• 0 avatar

            I like that TG US only does “challenges” now. The first season, where they tried to photocopy the UK version was rough. I like their non-TGUK challenges, but they have too many episodes that have identical plots.

            I think the characters in TG US don’t have much to do with show ideas. It’s produced by the same people that produce TG UK.

  • avatar

    “Hey, look, we know how to make cars, too!”

    That pretty much sums up every recent Mitsubishi in a nutshell. Nearly every other manufacturer has *some* kind of passion or specialty that it injects into its vehicles, but with Mitsubishi, you get the sense that they’re just going through the motions, halfheartedly echoing whichever design and gadget trends happen to be “in” at the time. At this point, Mitsubishi’s cars don’t seem any less reliable or worse-built than industry averages, but they don’t do anything to compel me to buy one. I like cars that feel as though effort has been put into their design and their construction…and with Mitsubishi, I just don’t get that feeling, certainly not with *this* upcoming product.

  • avatar

    The last gen Galant looked dated from the moment of release. The current Lancer was a nice little car on the outside but late 1990s on the inside. Never drove a Galant but the Lancer was nice enough on the road. Terrible resale value though. How is Mitsubishi Canada’s health?

  • avatar

    Sneak Peak? Did K2 surprise someone?

  • avatar

  • avatar

    The SM5 is a nice enough car, but it’s all been done before, many times, by many automakers.
    If they don’t push them with easy credit, there would be no reason to buy one.

  • avatar
    Vojta Dobeš

    They sell SM5 as Renault Latitude here in Europe. It’s an utterly terrible excuse for an automobile.

    Or, I shall correct myself, it was utterly terrible excuse for an automobile some 3 or 4 years ago when I drove one. Now it’s probably worse.

    But on the other hands, Americans like big, cheap cars. This was certainly big and cheap. If they could sell it REALLY cheap, then maybe. But it would have to be EXTREMELY cheap. Like, sub-$20k?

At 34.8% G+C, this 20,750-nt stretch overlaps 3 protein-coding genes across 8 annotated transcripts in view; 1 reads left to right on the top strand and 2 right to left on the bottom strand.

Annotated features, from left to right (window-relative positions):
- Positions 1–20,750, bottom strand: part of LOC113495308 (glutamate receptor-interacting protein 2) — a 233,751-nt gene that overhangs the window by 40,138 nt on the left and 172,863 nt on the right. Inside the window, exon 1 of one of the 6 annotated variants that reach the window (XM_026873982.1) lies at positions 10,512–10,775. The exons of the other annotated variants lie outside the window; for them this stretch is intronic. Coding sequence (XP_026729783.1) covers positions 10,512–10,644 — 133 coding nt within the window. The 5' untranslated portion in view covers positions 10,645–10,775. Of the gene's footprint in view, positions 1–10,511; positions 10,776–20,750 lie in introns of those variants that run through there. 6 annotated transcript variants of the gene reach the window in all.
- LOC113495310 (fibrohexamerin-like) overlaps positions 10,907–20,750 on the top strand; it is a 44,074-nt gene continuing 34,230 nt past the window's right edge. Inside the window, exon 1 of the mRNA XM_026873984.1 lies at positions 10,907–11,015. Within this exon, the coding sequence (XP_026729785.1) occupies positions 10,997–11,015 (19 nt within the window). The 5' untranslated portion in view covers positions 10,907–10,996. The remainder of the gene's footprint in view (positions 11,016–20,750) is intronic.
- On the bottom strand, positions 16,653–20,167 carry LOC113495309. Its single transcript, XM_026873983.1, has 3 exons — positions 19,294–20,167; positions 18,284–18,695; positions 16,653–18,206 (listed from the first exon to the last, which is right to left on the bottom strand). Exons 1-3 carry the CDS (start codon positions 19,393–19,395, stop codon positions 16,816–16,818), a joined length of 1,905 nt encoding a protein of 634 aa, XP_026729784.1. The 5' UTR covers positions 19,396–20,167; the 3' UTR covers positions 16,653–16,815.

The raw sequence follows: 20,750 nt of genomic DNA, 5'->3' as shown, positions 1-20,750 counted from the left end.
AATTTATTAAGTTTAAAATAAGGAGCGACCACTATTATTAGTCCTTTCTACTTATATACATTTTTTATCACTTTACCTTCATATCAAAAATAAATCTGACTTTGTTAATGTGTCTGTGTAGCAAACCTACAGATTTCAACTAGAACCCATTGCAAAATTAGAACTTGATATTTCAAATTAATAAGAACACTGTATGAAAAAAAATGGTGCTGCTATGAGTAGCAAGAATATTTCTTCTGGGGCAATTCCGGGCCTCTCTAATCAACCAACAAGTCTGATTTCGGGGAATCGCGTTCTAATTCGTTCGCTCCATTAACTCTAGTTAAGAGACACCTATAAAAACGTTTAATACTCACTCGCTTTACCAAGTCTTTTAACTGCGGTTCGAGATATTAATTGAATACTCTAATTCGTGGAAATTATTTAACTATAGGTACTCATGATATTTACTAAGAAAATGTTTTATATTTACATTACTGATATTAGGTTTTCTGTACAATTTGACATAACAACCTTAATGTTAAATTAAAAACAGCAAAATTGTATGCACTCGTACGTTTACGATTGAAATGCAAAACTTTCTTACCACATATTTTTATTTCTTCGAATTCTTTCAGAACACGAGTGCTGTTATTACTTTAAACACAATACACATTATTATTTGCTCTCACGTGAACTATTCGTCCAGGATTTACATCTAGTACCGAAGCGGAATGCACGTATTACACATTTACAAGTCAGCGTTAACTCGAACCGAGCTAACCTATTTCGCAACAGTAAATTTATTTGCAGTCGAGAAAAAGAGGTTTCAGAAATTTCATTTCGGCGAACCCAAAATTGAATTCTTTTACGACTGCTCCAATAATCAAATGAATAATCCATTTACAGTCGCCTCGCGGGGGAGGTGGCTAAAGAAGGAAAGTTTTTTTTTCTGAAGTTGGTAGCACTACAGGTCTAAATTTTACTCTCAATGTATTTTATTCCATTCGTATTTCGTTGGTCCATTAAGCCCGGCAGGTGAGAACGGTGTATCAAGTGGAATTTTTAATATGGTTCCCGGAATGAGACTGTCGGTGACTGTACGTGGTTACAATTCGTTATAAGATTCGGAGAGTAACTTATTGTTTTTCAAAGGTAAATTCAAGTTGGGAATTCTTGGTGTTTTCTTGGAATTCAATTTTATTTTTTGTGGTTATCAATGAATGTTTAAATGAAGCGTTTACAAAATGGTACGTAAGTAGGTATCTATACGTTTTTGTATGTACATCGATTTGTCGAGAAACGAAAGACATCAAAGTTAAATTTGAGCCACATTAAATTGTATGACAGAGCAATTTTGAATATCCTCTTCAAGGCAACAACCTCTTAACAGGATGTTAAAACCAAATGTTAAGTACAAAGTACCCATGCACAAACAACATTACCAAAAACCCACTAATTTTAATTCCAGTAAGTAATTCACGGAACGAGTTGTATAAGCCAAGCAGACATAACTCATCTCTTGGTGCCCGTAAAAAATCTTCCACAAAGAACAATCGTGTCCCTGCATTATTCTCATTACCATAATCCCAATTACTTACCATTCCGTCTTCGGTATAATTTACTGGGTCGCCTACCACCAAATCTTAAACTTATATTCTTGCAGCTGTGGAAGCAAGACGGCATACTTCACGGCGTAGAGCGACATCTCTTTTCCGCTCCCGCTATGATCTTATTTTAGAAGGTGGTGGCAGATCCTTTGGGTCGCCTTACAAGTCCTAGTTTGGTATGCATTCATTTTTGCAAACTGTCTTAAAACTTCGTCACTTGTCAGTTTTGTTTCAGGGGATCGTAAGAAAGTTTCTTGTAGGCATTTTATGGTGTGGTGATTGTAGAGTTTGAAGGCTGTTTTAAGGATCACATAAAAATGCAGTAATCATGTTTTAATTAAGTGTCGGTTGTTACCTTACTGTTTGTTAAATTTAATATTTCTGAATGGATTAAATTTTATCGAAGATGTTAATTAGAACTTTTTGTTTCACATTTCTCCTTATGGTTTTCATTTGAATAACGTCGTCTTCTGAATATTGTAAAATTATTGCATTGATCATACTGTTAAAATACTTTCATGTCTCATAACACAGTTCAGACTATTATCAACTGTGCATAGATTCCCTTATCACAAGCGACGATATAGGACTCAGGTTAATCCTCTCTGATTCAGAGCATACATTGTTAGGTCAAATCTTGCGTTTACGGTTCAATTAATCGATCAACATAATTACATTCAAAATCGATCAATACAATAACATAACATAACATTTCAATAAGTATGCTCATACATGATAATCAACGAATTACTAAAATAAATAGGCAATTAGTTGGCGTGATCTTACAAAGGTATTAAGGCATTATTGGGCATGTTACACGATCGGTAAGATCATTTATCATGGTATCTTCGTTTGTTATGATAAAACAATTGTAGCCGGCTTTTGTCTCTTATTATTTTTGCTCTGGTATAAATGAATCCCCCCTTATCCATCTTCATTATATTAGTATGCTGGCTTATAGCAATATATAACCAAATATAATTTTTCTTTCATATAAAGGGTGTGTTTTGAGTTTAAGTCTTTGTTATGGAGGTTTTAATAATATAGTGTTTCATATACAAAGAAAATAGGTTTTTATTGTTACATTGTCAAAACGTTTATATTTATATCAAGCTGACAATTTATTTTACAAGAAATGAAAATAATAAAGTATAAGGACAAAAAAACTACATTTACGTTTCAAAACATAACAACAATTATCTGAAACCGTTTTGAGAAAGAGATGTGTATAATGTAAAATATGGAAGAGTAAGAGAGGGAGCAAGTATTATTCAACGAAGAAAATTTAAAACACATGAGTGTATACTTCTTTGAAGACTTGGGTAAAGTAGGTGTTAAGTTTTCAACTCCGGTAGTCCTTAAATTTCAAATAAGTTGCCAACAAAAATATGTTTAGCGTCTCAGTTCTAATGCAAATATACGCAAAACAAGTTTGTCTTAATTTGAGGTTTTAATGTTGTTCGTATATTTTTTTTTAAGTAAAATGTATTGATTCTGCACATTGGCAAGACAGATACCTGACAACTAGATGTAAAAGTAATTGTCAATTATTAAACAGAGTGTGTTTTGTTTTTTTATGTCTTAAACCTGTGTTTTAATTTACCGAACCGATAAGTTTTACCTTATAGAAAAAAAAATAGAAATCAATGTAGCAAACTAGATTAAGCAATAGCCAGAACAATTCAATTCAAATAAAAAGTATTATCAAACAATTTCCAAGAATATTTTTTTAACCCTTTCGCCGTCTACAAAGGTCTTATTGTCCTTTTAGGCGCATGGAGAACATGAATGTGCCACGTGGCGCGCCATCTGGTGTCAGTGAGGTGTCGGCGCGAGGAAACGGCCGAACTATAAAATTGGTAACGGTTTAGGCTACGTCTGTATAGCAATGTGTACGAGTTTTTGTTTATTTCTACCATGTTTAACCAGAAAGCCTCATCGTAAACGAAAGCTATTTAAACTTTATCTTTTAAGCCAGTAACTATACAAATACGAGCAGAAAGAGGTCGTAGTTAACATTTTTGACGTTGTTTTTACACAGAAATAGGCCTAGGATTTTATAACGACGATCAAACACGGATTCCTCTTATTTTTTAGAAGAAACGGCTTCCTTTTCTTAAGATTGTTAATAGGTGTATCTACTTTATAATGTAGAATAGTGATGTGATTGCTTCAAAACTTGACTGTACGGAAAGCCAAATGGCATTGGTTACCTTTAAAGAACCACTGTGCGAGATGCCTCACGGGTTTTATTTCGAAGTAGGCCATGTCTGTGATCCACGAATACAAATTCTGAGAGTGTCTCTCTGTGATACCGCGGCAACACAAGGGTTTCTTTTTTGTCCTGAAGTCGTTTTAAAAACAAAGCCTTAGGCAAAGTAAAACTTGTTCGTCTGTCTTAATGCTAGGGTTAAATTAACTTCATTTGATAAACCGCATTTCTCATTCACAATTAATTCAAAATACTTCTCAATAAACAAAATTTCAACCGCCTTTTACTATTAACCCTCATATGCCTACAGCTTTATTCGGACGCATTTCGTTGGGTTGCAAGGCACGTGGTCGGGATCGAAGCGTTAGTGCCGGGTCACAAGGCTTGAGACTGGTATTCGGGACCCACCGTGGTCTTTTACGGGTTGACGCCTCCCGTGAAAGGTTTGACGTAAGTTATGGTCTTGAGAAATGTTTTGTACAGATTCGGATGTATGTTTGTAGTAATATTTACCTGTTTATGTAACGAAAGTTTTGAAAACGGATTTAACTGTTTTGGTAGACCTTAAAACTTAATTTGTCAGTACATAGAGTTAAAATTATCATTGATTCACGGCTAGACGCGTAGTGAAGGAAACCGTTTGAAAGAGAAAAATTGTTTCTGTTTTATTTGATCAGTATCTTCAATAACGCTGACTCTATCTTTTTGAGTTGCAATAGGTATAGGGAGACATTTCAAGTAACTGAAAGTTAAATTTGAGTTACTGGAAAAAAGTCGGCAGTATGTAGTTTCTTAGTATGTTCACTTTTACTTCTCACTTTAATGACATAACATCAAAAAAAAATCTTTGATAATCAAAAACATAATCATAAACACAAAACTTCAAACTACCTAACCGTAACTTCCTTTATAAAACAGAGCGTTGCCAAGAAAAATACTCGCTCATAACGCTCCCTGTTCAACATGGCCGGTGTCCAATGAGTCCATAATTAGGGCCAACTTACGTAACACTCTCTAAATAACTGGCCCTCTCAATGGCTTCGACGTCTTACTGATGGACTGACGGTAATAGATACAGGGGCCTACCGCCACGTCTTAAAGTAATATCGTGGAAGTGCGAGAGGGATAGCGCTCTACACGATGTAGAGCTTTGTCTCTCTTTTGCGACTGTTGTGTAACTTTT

• avatar

    The Mitsubishi automotive brand in North America would make an interesting case study. Importing overseas models from joint partnerships is the first major step to shutting down MMNA manufacturing operations, IMO. I’ll quote myself from July:

    “Mitsubishi Int’l may just be waiting for most or all of the current sub 2,500 employees of the plant to retire. If they honor their UAW contracts they will get far less resistance from all parties when it is time to shut down the plant. Then they could simply import models from elsewhere and failing that a brand revocation becomes much cheaper and easier.”

  • avatar

    Mitsubishi will borrow from Renault, more specifically the Clio. Discard whatever French engine is presently in it. Install their GEMA variant 4B11 turbo (Evo X). Add AWD. Steal all GTI, Fiesta ST, Focus ST, MS3, etc sales.

    One can dream? This SM5 is the final nail in the coffin.

  • avatar

    Mitsubishi has an assembly plant in Normal, Illinois. It would cost them tens of millions of dollars to shutter the facility and abandon the U.S. market. They are content to eek out a miniscule share of the market and make a small profit on that. The Mirage is described as absolutely dreadful, yet it has been more successful than they originally anticipated. No reason to think a rebadged SM5 will be any less successful.

  • avatar

    I don’t think it’s tough to see why Mitsu hangs around. They cater to a growing demographic in the credit challenged. They don’t seem to be spending a ton on R&D for their American products. Why not keep shoving that excess plant capacity into the American market with easy credit terms?